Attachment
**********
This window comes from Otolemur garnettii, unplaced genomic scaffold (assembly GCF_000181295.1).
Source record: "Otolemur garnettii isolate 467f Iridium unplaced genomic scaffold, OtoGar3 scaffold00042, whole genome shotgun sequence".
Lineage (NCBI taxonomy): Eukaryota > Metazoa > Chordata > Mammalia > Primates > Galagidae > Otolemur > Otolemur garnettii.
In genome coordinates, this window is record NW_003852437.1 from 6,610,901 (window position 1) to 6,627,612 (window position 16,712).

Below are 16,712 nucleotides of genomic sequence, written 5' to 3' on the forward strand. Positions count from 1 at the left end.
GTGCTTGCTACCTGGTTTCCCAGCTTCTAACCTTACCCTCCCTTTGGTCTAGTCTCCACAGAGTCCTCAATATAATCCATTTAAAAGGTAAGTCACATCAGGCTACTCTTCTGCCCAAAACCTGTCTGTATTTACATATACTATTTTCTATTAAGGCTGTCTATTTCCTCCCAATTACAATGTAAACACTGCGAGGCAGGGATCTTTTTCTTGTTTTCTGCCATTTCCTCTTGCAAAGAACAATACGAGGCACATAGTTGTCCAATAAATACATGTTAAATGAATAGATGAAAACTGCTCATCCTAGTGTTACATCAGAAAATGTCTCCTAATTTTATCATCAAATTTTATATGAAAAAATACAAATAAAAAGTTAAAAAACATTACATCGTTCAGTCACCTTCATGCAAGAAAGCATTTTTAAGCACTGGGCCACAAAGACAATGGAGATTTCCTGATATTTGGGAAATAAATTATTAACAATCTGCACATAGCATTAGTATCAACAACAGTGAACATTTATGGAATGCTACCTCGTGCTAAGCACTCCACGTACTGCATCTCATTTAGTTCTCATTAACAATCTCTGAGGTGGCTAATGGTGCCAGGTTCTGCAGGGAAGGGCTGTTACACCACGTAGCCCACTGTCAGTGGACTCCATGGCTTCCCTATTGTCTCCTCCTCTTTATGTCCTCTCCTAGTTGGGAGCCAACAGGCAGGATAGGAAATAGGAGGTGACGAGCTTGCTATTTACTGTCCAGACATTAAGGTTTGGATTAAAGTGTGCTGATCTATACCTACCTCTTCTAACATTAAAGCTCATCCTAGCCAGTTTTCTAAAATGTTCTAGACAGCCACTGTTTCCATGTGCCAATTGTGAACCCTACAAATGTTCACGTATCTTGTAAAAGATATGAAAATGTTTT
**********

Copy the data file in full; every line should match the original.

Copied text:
This window comes from Otolemur garnettii, unplaced genomic scaffold (assembly GCF_000181295.1).
Source record: "Otolemur garnettii isolate 467f Iridium unplaced genomic scaffold, OtoGar3 scaffold00042, whole genome shotgun sequence".
Lineage (NCBI taxonomy): Eukaryota > Metazoa > Chordata > Mammalia > Primates > Galagidae > Otolemur > Otolemur garnettii.
In genome coordinates, this window is record NW_003852437.1 from 6,610,901 (window position 1) to 6,627,612 (window position 16,712).

Below are 16,712 nucleotides of genomic sequence, written 5' to 3' on the forward strand. Positions count from 1 at the left end.
GTGCTTGCTACCTGGTTTCCCAGCTTCTAACCTTACCCTCCCTTTGGTCTAGTCTCCACAGAGTCCTCAATATAATCCATTTAAAAGGTAAGTCACATCAGGCTACTCTTCTGCCCAAAACCTGTCTGTATTTACATATACTATTTTCTATTAAGGCTGTCTATTTCCTCCCAATTACAATGTAAACACTGCGAGGCAGGGATCTTTTTCTTGTTTTCTGCCATTTCCTCTTGCAAAGAACAATACGAGGCACATAGTTGTCCAATAAATACATGTTAAATGAATAGATGAAAACTGCTCATCCTAGTGTTACATCAGAAAATGTCTCCTAATTTTATCATCAAATTTTATATGAAAAAATACAAATAAAAAGTTAAAAAACATTACATCGTTCAGTCACCTTCATGCAAGAAAGCATTTTTAAGCACTGGGCCACAAAGACAATGGAGATTTCCTGATATTTGGGAAATAAATTATTAACAATCTGCACATAGCATTAGTATCAACAACAGTGAACATTTATGGAATGCTACCTCGTGCTAAGCACTCCACGTACTGCATCTCATTTAGTTCTCATTAACAATCTCTGAGGTGGCTAATGGTGCCAGGTTCTGCAGGGAAGGGCTGTTACACCACGTAGCCCACTGTCAGTGGACTCCATGGCTTCCCTATTGTCTCCTCCTCTTTATGTCCTCTCCTAGTTGGGAGCCAACAGGCAGGATAGGAAATAGGAGGTGACGAGCTTGCTATTTACTGTCCAGACATTAAGGTTTGGATTAAAGTGTGCTGATCTATACCTACCTCTTCTAACATTAAAGCTCATCCTAGCCAGTTTTCTAAAATGTTCTAGACAGCCACTGTTTCCATGTGCCAATTGTGAACCCTACAAATGTTCACGTATCTTGTAAAAGATATGAAAATGTTTT